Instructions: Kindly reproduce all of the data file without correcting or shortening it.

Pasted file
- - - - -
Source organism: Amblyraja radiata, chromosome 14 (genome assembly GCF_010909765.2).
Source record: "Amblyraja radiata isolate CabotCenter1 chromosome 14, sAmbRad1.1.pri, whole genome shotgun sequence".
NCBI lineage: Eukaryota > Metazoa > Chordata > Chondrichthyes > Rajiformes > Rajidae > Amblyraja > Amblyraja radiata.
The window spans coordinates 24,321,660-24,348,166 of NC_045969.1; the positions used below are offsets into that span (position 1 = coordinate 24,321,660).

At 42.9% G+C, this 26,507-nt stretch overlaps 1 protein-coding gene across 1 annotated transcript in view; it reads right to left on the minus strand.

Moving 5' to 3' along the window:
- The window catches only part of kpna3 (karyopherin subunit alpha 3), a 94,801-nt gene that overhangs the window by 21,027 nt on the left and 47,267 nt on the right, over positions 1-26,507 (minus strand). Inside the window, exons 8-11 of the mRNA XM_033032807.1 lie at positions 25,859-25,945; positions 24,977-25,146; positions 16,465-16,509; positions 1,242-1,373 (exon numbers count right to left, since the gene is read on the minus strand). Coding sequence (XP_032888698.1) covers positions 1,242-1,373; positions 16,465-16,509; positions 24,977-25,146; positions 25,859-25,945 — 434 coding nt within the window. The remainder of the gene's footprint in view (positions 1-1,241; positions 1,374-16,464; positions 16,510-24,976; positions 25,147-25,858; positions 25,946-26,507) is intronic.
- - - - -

Source organism: Amblyraja radiata, chromosome 14 (genome assembly GCF_010909765.2).
Source record: "Amblyraja radiata isolate CabotCenter1 chromosome 14, sAmbRad1.1.pri, whole genome shotgun sequence".
NCBI lineage: Eukaryota > Metazoa > Chordata > Chondrichthyes > Rajiformes > Rajidae > Amblyraja > Amblyraja radiata.
The window spans coordinates 24,321,660-24,348,166 of NC_045969.1; the positions used below are offsets into that span (position 1 = coordinate 24,321,660).

At 42.9% G+C, this 26,507-nt stretch overlaps 1 protein-coding gene across 1 annotated transcript in view; it reads right to left on the minus strand.

Moving 5' to 3' along the window:
- The window catches only part of kpna3 (karyopherin subunit alpha 3), a 94,801-nt gene that overhangs the window by 21,027 nt on the left and 47,267 nt on the right, over positions 1-26,507 (minus strand). Inside the window, exons 8-11 of the mRNA XM_033032807.1 lie at positions 25,859-25,945; positions 24,977-25,146; positions 16,465-16,509; positions 1,242-1,373 (exon numbers count right to left, since the gene is read on the minus strand). Coding sequence (XP_032888698.1) covers positions 1,242-1,373; positions 16,465-16,509; positions 24,977-25,146; positions 25,859-25,945 — 434 coding nt within the window. The remainder of the gene's footprint in view (positions 1-1,241; positions 1,374-16,464; positions 16,510-24,976; positions 25,147-25,858; positions 25,946-26,507) is intronic.